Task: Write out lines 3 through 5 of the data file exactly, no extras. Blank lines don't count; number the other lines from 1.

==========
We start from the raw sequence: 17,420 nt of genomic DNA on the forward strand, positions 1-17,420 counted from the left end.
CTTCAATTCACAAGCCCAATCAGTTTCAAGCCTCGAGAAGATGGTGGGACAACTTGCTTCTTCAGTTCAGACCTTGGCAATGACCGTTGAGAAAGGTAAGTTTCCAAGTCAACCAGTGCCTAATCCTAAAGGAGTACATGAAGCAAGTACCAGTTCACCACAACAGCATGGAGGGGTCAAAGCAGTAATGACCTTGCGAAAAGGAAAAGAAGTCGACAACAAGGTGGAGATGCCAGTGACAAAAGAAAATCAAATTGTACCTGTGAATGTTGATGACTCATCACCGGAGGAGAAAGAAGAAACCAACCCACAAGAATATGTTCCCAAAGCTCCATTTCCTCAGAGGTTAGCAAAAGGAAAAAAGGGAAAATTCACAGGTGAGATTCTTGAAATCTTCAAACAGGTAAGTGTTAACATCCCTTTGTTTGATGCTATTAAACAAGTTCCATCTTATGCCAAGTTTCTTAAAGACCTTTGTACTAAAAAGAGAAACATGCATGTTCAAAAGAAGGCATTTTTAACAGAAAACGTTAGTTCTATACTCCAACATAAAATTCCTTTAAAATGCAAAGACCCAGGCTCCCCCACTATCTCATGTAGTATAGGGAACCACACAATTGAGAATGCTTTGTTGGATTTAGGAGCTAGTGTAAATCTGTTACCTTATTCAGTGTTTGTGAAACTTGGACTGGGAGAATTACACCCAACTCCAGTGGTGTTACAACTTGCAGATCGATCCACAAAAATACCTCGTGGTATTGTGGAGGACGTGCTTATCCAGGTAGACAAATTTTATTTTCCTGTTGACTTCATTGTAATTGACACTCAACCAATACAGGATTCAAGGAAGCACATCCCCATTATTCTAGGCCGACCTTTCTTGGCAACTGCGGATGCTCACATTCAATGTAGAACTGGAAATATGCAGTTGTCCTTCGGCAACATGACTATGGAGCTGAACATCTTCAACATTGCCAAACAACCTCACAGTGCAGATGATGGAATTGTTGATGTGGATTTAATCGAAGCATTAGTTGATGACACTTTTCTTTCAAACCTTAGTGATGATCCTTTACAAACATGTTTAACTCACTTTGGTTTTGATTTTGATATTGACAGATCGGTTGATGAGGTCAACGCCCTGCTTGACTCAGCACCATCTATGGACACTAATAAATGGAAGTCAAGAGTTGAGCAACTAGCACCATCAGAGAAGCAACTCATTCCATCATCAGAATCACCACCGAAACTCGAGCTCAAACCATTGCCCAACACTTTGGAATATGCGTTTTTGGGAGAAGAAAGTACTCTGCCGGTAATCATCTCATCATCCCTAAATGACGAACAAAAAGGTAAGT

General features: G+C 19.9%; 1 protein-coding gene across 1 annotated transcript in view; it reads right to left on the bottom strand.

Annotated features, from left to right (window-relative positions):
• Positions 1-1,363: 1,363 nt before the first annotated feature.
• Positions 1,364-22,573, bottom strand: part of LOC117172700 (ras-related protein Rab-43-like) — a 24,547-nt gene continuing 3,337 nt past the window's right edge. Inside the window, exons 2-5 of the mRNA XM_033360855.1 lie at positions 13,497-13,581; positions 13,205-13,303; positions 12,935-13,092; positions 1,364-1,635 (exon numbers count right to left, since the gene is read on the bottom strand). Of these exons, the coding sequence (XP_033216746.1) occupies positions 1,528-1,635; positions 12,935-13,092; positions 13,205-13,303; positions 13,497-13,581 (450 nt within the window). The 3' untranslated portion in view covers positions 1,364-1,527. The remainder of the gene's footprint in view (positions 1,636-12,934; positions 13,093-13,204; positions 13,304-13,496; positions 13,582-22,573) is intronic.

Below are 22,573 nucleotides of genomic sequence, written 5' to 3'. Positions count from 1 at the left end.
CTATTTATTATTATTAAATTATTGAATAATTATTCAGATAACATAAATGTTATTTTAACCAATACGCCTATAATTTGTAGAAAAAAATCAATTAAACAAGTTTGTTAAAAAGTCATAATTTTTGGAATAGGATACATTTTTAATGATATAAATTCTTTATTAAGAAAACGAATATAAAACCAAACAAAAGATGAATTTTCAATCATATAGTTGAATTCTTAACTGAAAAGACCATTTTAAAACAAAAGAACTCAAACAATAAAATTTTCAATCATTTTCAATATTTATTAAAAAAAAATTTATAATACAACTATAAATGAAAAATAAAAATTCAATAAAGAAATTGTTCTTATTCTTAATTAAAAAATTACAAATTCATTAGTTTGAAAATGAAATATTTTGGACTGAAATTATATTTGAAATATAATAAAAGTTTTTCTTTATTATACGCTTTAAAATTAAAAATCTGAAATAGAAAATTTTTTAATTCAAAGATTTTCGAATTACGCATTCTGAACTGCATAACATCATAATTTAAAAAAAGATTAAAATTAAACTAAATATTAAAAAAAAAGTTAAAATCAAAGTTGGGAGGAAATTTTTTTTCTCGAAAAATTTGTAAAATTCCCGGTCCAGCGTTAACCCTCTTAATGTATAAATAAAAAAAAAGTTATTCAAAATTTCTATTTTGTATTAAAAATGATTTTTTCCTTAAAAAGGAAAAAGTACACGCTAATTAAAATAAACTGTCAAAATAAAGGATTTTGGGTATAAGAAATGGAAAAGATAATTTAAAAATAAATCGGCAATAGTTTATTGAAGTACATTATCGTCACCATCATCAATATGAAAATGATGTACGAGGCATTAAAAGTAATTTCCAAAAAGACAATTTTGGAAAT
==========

General features: G+C 19.9%; 1 protein-coding gene across 1 annotated transcript in view; it reads right to left on the bottom strand.

Annotated features, from left to right (window-relative positions):
• Positions 1-1,363: 1,363 nt before the first annotated feature.